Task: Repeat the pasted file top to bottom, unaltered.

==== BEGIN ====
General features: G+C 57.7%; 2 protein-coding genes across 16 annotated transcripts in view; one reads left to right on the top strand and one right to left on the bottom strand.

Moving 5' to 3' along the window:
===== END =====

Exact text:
General features: G+C 57.7%; 2 protein-coding genes across 16 annotated transcripts in view; one reads left to right on the top strand and one right to left on the bottom strand.

Moving 5' to 3' along the window: